• Includes coverage of positive psychology and how the creation of social support and positive emotional states can ease experiences with stress

Stress Management is an excellent textbook for advanced undergraduate and graduate courses, such as Stress Management, Stress & Coping, Stress & Health, and Stress & Wellness, in the fields of Psychology and Health. The book is also a valuable resource for researchers and clinicians within the behavioral sciences interested in understanding and alleviating stress.


 
Preface
 
1. Stress: Definitions and Pathways to Disease
Scientific and popular definitions

 
How can stress be measured?

 
A history of models for stress and health

 
Understanding stress responsivity

 
"Take-Home Messages" that are pertinent to stress management

 
 
2. Elements of the Stress Process and Implications for Stress Management
A model of the stress process, its major components and
moderating variables

 
Stressors and stressor properties of relevance for stress management

 
Predispositions

 
Coping skills: Cognitions and behaviors

 
Buffers

 
Physiological stress response: Recovery or exhaustion

 
Implications of basic stress research for intervention protocols

 
 
3. Descriptions, Rationales, and Outcomes of Stress Management Interventions
Descriptions

 
Rationales and outcomes

 
Review of the effects of specific techniques, rationales, and outcomes

 
Stress management effects for specific populations

 
Stress management effects on specific endpoints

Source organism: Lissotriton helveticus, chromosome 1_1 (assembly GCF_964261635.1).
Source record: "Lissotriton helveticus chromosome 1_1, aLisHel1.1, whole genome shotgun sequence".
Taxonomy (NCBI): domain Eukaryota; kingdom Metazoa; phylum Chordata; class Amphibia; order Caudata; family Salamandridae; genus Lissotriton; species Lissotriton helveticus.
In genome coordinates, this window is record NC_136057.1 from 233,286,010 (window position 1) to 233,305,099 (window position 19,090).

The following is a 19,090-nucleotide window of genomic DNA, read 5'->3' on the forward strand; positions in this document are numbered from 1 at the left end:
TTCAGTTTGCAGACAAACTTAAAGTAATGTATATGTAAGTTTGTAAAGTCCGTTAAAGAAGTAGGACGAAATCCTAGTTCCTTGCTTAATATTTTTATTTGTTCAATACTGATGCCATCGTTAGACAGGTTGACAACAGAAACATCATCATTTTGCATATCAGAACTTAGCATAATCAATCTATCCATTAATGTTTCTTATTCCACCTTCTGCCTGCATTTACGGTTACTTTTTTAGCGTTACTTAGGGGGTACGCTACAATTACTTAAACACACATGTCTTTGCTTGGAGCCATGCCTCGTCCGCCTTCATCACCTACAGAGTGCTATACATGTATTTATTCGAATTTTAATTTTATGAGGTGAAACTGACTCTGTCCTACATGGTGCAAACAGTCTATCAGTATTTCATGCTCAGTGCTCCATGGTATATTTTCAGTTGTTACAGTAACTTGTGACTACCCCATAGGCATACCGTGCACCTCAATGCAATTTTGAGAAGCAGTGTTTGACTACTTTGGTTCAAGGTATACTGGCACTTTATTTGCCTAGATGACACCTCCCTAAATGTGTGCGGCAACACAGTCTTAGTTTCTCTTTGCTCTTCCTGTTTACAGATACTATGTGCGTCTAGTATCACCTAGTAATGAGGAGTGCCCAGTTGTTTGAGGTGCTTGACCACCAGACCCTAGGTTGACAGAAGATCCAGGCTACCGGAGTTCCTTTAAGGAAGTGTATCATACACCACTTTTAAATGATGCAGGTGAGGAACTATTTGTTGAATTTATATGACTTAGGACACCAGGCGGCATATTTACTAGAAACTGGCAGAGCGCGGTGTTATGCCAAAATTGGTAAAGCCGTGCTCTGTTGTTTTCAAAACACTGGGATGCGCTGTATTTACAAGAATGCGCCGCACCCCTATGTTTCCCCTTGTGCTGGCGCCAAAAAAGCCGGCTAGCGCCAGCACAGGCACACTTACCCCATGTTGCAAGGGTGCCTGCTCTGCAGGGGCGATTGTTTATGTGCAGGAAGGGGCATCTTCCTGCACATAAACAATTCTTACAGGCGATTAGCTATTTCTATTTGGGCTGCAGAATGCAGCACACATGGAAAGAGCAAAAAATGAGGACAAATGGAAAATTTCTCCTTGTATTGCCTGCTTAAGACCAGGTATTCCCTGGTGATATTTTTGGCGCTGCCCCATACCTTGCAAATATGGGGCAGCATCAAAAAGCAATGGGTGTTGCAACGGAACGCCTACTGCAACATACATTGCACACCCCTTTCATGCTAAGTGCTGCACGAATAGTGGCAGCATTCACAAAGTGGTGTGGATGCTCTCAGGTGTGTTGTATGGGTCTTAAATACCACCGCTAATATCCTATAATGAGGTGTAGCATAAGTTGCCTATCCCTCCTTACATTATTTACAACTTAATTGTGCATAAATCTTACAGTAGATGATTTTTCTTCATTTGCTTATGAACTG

Summary of the effects of stress management

 
 
4. Now What? A Summary, Reflections, and Recommendations
Major conclusions

 
Defining stress management and questioning rationales

 
What about the needed, shared definition for stress
management?

 
Reflections on communication

 
Effective ingredients and delivery modes for stress management

 
Action plan

 
 
References
 
About the Author
 
Author Index
 
Subject Index

It is recommended for Practical Life and suits present generation

Mr Essa Ummar Sheriff
CMI, British Institute of Technology & E-commerce
June 20, 2011

Excellent book. Perfect for this course. Explains Stress, recognition etc very well.

Mrs Catherine Keller
Pre-Paramedic Studies, Inchicore College of Further Education
April 26, 2010
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Key features
  • Opens by setting firm groundwork in defining stress and describing conceptual models of stress, setting the stage for rational, science-based thinking about how to manage it. Many books on stress management neglect this step and come across as "cookbooks" of different techniques with no coherent presentation or theoretical integration.
  • Introduces a unique 3-step process model for stress management.
  • Considers both physiological and sociocultural influences on stress and health.
  • Includes coverage of positive psychology and how creation of social support and positive emotional states can serve as a buffer against exposures to stressors.

Sage College Publishing